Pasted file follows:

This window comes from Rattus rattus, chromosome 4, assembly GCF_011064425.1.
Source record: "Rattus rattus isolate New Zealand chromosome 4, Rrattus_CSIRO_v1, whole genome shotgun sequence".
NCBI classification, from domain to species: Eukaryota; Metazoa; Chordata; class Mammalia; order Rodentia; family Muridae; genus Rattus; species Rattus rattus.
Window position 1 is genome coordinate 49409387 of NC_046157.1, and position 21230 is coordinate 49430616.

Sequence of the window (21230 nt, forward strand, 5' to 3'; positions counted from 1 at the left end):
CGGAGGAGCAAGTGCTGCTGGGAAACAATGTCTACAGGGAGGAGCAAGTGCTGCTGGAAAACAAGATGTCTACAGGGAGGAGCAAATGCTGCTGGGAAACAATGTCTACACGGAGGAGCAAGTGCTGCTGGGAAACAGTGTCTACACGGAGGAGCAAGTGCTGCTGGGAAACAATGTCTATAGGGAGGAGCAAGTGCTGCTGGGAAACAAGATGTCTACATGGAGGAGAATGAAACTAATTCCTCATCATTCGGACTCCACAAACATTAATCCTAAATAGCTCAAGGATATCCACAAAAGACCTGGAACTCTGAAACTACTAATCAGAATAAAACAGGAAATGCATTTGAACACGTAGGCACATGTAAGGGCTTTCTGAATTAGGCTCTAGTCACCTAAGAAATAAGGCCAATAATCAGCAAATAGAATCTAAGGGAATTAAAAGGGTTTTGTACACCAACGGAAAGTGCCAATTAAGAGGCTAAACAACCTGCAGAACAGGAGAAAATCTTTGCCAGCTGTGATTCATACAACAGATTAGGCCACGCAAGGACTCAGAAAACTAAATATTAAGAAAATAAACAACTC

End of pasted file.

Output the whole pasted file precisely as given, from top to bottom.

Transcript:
This window comes from Rattus rattus, chromosome 4, assembly GCF_011064425.1.
Source record: "Rattus rattus isolate New Zealand chromosome 4, Rrattus_CSIRO_v1, whole genome shotgun sequence".
NCBI classification, from domain to species: Eukaryota; Metazoa; Chordata; class Mammalia; order Rodentia; family Muridae; genus Rattus; species Rattus rattus.
Window position 1 is genome coordinate 49409387 of NC_046157.1, and position 21230 is coordinate 49430616.

Sequence of the window (21230 nt, forward strand, 5' to 3'; positions counted from 1 at the left end):
CGGAGGAGCAAGTGCTGCTGGGAAACAATGTCTACAGGGAGGAGCAAGTGCTGCTGGAAAACAAGATGTCTACAGGGAGGAGCAAATGCTGCTGGGAAACAATGTCTACACGGAGGAGCAAGTGCTGCTGGGAAACAGTGTCTACACGGAGGAGCAAGTGCTGCTGGGAAACAATGTCTATAGGGAGGAGCAAGTGCTGCTGGGAAACAAGATGTCTACATGGAGGAGAATGAAACTAATTCCTCATCATTCGGACTCCACAAACATTAATCCTAAATAGCTCAAGGATATCCACAAAAGACCTGGAACTCTGAAACTACTAATCAGAATAAAACAGGAAATGCATTTGAACACGTAGGCACATGTAAGGGCTTTCTGAATTAGGCTCTAGTCACCTAAGAAATAAGGCCAATAATCAGCAAATAGAATCTAAGGGAATTAAAAGGGTTTTGTACACCAACGGAAAGTGCCAATTAAGAGGCTAAACAACCTGCAGAACAGGAGAAAATCTTTGCCAGCTGTGATTCATACAACAGATTAGGCCACGCAAGGACTCAGAAAACTAAATATTAAGAAAATAAACAACTC